Student advisor feels older students have been neglected
The Hockinson School Board met this week in their second special meeting. Following last week’s meeting, where the board members pushed for a faster reopening timeline, Superintendent Steve Marshall offered new options for the board to consider –.specifically reopening plans for secondary schools.
Marshall noted that the norm for the past nine months has been to have three or four school board meetings per month, often lasting three and occasionally four hours. He applauded the commitment and leadership of the board in representing the students, families and staff of the Hockinson School District.
“This reopening campaign is a K-12 campaign,” Marshall said. “It touches on every staff member positively and negatively, and everywhere in between. Ultimately, we hope that it benefits our students. They’re the reason we exist, to serve our students. Teaching and learning has to have a consumer and the 1,700-plus students we have are the reason we’re here.”
Board member Greg Gospe reminded all the families watching that because it was a special meeting Monday, and with the agenda set, he didn’t expect any specific decision to be made. A vote would occur at a future date.
Under citizen comments, parent AJ McKay praised board member Tim Hawkins for his leadership and remarks at the previous week’s special meeting. But he went on to say that last week’s proposal should have been done perhaps at the beginning of the school year. “It was way too little, way too late.”
“You guys have buildings sitting empty,” McKay said. “You haven’t gotten even partial classes into them. Why can’t you have freshmen in there? Why can’t you have the younger grades in the younger schools? That makes zero sense to any of us. Why not have anything that can put those buildings to use, that can put kids in seats with teachers?”
Caution and scientific approach
Parent Ryan Kramer expressed a different sentiment. He appreciates the caution and the scientific approach to reopening. “We are in a pandemic, it is incredibly serious,” he said.
Kramer expressed concern for the teachers. He also mentioned a survey of first and second graders, where 75 percent were interested in coming back. “If you have 75 percent coming back, how are you going to limit class sizes? How are you going to implement social distancing? How are you going to keep someone that is infected from infecting all the other kids and from infecting my kids?”
Providing information related to Kramer’s questions was at the heart of the school board’s deliberations. The meeting lasted three hours, and went into some very detailed discussions regarding the options to be considered.
Marshall responded that there have been four different surveys taken since last summer. There has been a consistent result where 75 percent of parents want to see some kind of limited, in-person education.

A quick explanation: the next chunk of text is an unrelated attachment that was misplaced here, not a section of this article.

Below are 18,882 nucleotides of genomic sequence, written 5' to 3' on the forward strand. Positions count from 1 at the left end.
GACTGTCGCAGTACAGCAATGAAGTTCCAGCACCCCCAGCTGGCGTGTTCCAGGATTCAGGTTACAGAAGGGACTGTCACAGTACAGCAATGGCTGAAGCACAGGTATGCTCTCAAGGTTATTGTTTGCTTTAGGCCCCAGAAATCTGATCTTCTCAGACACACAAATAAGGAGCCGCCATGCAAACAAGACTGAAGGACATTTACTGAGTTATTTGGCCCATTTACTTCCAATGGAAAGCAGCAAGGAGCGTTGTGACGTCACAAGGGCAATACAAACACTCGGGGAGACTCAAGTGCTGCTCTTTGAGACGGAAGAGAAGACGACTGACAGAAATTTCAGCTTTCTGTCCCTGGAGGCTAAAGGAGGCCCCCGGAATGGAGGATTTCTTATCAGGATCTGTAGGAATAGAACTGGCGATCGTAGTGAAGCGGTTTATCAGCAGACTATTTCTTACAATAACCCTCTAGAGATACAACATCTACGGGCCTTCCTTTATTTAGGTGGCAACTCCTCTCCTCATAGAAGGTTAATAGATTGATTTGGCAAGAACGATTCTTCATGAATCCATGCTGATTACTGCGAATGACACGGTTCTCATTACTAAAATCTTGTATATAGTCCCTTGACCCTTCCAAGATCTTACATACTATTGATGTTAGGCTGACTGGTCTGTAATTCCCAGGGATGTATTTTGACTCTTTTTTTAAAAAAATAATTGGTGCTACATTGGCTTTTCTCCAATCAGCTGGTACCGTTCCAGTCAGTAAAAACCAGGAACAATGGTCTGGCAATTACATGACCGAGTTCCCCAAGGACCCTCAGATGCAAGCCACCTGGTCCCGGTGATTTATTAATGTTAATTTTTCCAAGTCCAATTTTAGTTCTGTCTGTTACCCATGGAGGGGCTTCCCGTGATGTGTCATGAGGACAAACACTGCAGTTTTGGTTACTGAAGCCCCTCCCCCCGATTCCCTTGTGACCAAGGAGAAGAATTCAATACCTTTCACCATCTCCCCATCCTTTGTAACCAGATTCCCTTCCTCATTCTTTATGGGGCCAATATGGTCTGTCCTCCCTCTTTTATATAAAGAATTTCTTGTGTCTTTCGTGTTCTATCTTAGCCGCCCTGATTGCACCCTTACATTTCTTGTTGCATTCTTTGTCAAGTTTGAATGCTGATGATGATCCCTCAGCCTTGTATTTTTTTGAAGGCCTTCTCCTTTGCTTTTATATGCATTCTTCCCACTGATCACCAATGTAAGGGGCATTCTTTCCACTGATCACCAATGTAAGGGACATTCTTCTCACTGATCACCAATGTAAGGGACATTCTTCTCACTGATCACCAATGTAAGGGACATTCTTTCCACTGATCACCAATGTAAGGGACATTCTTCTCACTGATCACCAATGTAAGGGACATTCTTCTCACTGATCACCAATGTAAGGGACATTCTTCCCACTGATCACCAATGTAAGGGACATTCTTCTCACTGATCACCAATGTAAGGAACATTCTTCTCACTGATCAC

Gospe spoke to the increased interest in school board meetings. He mentioned there were almost 100 people online, viewing the meeting. Before the pandemic, they would have three or four people at a meeting. “I think that there is far greater visibility into what we do” with the online meetings.
In addressing various options of choice, Marshall said they were exploring three options for some students. “We’re able to move forward offering Hockinson Virtual Academy (HVA) as option one, remote learning is option two, and option three would be in-person learning.”
At the secondary level, he anticipates two options — remote HVA and in-person. “The matrix of a six-period day and certifications among teachers makes it too challenging to create that third option of remote,” he said.
Kim Abegglen is an associate principal at Hockinson Middle School. She gave a very thorough presentation on what in-person education involves in terms of ensuring staff and students safety.
Abegglen emphasized that their short-term focus is ensuring the health and safety of students, staff, and families. She also mentioned continuity of learning. “In the long game, we are striving for that academic success for all of our Hockinson students.”
Abegglen highlighted a real world scenario, where one student told their teacher they were experiencing chills. The student’s temperature had been taken as they entered the school and was normal. But with the student isolated, their temperature was 101.1, which triggered a whole series of procedures and protocols.
Abegglen laid out an extensive flowchart, all part of a decision matrix the staff had created.
The parents consulted their healthcare provider and ultimately had a COVID test administered. The student tested positive. This then triggered additional actions by the school staff. Ultimately, multiple staff members and two small pods of students had to be quarantined for safety reasons. Because of the lack of staff, school was forced to close down.
Abegglen addressed scaling up, and bringing more students back to the classroom. “Our goal is always to do so in a manner that minimizes exposures and maximizes that continuous learning,” she said.